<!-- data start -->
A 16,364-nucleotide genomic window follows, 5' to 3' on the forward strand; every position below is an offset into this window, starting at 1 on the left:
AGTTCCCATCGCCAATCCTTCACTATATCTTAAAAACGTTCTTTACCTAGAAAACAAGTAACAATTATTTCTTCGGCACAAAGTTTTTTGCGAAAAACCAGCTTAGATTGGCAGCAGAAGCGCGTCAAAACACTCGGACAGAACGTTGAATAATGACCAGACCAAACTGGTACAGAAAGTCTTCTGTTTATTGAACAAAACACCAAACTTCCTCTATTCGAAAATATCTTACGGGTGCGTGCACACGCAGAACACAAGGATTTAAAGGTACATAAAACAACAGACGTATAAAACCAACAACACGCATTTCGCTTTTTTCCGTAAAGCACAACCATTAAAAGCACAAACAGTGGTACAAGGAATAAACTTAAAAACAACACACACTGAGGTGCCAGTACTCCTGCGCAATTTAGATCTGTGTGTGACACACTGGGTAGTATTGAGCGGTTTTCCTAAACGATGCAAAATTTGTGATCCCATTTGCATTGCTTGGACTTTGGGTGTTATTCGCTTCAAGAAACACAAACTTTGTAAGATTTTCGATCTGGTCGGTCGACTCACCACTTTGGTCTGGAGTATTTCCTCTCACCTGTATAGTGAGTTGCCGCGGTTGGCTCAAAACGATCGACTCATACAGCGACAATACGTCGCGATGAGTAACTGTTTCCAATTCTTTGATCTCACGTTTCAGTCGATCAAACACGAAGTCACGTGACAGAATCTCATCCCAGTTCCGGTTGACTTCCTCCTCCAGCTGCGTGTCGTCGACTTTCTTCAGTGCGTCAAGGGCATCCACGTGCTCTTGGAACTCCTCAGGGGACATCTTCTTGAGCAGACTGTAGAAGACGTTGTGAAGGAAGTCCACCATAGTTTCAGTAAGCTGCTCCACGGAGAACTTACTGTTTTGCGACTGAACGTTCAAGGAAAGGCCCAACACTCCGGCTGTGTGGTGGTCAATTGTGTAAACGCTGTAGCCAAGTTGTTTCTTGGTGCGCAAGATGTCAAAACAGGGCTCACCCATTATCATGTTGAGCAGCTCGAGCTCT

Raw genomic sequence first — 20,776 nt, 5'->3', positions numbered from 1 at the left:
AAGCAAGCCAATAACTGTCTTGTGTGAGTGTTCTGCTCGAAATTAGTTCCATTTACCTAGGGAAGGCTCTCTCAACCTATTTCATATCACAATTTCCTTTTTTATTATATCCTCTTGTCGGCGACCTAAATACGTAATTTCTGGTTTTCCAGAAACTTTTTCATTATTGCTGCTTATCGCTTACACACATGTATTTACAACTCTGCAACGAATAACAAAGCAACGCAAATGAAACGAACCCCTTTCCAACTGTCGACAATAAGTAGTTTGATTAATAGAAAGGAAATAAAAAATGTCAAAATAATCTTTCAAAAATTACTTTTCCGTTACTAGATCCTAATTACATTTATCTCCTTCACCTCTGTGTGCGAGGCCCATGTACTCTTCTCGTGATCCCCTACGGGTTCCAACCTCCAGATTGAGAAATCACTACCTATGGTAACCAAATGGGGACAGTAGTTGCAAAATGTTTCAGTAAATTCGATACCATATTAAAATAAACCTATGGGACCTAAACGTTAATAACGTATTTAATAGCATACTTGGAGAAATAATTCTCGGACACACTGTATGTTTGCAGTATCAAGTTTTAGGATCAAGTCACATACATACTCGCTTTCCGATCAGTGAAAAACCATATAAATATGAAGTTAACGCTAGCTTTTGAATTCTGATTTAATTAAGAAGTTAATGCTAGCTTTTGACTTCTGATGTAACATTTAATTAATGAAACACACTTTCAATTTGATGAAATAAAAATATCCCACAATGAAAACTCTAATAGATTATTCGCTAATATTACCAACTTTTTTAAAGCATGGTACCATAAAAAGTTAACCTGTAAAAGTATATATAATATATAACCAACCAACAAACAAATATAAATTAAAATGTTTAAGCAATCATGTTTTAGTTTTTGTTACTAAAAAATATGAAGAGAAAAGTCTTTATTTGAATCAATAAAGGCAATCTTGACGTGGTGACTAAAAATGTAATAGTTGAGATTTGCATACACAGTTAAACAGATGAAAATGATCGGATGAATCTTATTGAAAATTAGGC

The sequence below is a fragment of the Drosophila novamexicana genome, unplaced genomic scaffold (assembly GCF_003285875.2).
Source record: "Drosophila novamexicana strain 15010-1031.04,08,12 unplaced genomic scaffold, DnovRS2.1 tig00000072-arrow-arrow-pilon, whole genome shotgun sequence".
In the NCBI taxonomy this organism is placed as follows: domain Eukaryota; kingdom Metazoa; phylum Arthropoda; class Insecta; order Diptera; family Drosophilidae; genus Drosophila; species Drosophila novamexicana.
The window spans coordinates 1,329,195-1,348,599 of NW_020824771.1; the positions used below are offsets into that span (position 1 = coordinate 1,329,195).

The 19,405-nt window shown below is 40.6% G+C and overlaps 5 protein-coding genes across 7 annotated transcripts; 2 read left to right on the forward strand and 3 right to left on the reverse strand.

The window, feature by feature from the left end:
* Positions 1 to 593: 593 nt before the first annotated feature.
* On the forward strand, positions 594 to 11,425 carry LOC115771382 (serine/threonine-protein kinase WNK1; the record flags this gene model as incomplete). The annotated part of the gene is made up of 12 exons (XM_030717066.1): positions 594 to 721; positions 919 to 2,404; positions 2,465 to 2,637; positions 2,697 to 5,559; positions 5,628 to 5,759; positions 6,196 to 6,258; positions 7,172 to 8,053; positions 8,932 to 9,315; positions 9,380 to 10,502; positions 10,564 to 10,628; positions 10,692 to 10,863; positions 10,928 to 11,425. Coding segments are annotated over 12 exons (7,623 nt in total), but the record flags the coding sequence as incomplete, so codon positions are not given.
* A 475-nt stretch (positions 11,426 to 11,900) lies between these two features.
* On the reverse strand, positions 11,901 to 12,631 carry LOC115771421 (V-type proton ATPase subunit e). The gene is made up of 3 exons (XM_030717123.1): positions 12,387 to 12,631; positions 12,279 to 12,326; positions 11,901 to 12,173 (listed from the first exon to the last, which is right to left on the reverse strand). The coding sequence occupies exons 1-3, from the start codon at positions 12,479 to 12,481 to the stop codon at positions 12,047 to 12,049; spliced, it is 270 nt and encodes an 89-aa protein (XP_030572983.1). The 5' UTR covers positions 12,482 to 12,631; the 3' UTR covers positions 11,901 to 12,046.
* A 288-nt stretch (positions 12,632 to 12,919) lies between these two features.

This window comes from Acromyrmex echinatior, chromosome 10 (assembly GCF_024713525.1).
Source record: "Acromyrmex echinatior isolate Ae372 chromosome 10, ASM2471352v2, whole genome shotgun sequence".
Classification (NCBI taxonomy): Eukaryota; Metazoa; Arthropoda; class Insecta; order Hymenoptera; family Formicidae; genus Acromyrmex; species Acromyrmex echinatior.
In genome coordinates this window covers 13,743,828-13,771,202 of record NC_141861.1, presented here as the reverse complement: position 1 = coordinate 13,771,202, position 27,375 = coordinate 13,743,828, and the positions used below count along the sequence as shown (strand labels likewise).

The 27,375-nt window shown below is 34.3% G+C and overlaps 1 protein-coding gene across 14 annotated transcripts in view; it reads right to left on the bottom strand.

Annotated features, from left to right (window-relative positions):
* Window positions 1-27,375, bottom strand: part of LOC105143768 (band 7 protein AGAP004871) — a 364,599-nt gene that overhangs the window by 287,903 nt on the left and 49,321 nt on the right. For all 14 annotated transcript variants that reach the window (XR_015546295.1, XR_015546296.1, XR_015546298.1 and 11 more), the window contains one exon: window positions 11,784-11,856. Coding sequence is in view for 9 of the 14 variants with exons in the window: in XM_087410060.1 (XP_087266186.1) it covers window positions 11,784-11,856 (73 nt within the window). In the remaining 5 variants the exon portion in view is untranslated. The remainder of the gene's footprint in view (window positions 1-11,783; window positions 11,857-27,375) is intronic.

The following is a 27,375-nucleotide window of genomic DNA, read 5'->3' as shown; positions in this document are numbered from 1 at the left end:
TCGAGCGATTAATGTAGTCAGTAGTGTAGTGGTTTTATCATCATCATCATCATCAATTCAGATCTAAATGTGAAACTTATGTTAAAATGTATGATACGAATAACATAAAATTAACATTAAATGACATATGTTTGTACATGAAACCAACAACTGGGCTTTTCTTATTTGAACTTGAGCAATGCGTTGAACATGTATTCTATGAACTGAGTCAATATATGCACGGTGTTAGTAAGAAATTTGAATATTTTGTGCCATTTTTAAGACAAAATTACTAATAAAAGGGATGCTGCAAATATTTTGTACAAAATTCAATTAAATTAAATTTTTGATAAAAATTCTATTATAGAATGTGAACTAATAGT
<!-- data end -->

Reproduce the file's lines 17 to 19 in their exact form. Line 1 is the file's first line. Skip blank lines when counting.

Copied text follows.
Source record: "Acromyrmex echinatior isolate Ae372 chromosome 10, ASM2471352v2, whole genome shotgun sequence".
Classification (NCBI taxonomy): Eukaryota; Metazoa; Arthropoda; class Insecta; order Hymenoptera; family Formicidae; genus Acromyrmex; species Acromyrmex echinatior.
In genome coordinates this window covers 13,743,828-13,771,202 of record NC_141861.1, presented here as the reverse complement: position 1 = coordinate 13,771,202, position 27,375 = coordinate 13,743,828, and the positions used below count along the sequence as shown (strand labels likewise).